Abstract 519: Pathogenic Mechanisms of Il-17 In Atherogenesis - In Vivo and In Vitro Studies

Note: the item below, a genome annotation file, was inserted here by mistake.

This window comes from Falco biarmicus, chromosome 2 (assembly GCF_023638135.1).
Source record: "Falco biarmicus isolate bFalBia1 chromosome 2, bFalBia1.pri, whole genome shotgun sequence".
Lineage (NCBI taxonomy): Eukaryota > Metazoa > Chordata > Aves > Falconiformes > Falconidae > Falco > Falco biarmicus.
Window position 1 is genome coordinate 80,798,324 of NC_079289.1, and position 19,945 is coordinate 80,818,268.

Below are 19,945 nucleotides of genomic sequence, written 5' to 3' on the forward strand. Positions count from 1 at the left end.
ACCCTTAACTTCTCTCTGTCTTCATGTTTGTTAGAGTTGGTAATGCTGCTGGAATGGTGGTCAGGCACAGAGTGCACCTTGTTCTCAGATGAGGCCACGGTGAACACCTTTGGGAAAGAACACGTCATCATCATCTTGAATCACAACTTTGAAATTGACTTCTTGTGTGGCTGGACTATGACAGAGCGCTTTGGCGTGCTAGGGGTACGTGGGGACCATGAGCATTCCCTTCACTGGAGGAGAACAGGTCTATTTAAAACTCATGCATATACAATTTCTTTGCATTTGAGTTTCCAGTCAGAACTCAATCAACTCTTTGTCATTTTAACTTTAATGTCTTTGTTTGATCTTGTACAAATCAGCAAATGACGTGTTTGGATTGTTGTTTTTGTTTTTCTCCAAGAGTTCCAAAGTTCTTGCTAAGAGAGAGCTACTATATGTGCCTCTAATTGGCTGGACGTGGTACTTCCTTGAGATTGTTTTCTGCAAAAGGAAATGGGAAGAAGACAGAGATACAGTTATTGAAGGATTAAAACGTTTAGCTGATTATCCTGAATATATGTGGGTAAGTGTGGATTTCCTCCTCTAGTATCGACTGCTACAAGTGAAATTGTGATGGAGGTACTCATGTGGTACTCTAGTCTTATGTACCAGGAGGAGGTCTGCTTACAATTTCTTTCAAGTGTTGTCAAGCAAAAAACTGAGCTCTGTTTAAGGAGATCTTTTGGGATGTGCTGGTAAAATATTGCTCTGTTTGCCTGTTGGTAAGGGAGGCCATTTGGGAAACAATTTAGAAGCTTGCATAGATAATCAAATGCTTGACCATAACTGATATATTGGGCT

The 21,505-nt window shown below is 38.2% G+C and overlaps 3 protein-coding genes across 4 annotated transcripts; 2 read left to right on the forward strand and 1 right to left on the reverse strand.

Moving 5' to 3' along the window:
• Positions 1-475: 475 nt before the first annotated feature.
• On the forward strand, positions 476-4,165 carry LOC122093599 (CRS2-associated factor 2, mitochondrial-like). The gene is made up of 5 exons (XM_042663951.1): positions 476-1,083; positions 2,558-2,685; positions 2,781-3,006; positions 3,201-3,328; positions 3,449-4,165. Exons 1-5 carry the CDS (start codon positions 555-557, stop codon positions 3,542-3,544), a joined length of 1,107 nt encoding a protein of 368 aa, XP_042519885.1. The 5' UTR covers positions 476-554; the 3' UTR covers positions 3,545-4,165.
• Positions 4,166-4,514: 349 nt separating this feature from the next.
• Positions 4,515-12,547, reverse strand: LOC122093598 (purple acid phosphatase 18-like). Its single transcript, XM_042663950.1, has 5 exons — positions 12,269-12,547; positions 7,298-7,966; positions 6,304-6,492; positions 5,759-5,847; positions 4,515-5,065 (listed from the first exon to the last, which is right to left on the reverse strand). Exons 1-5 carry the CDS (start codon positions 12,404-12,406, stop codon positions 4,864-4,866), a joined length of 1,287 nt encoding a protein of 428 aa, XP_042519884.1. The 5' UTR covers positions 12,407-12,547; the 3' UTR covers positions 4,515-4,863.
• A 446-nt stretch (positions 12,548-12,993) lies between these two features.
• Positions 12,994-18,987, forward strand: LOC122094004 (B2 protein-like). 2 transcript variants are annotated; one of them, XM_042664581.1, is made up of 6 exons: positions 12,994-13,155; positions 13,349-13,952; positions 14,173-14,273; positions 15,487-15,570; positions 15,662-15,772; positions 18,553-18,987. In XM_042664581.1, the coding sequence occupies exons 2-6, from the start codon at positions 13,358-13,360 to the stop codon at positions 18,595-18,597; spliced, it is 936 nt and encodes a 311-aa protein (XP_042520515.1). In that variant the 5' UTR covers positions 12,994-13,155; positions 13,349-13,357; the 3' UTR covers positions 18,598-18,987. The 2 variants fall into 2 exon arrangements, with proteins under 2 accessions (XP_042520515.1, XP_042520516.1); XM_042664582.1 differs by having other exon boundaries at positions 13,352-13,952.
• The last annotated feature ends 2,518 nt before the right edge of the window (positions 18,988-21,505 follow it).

Atherosclerotic plaque typically contains infiltrates of activated macrophages and T cells. In human carotid artery plaques, we previously showed the presence of IL-17 producing T cells (Th17) and IL-23. This study investigated possible pathogenic mechanisms of IL-17 on atherogenesis in ApoE−/− mice and its effects on vascular cells in vitro. 25 female ApoE−/− mice fed a normal diet were treated with a specific blocking antibody against IL-17 for 12 weeks (100 μg intraperitoneally once per week) compared to unteated mice (reveiving a control IgG). In vitro endothelial cells and RAW cells were either treated with IL-17 1000ng/ml alone as well as in addition to TNF-α or LPS. SMCs were incubated with IL-17 or additional IFN-γ to induce apoptosis. IL-17 mAb treatment resulted in a > 60% reduction of plaque volume and fractional luminal stenosis in the aortic root. IL-17 mAb treated mice showed higher percentage of collagen content in the lesion, especially in the area of the fibrous cap. In addition, the amount of SMCs was also significantly higher in the area of the fibrous cap in IL-17 mAb treated mice. RT-PCR results showed signifcantly reduced caspase 3 expression in IL-17 mAb treated mice. The possible stabilizing effects in IL-17 mAb treated mice was in line with findings that IL-17 was found to induce apoptosis in SMCs in vitro. In vitro studies further showed that IL-17 itself induced pro-inflammatory changes in macrophages as well as endothelial cells and also acted synergistically with TNF-α or LPS. Functional blockade of Th1 cytokine IL-17 reduces atherosclerotic plaque, stabilizes the atherosclerotic lesion by higher amount of SMC and collagen content in the area of the fibrous cap as well as reduced apoptosis in the lesion. Inflammatory changes in ECs, Ms and SMCs leading to cell death and increased immune cell infiltration may represent possible pathogenic mechanisms of IL-17 in atherogenesis.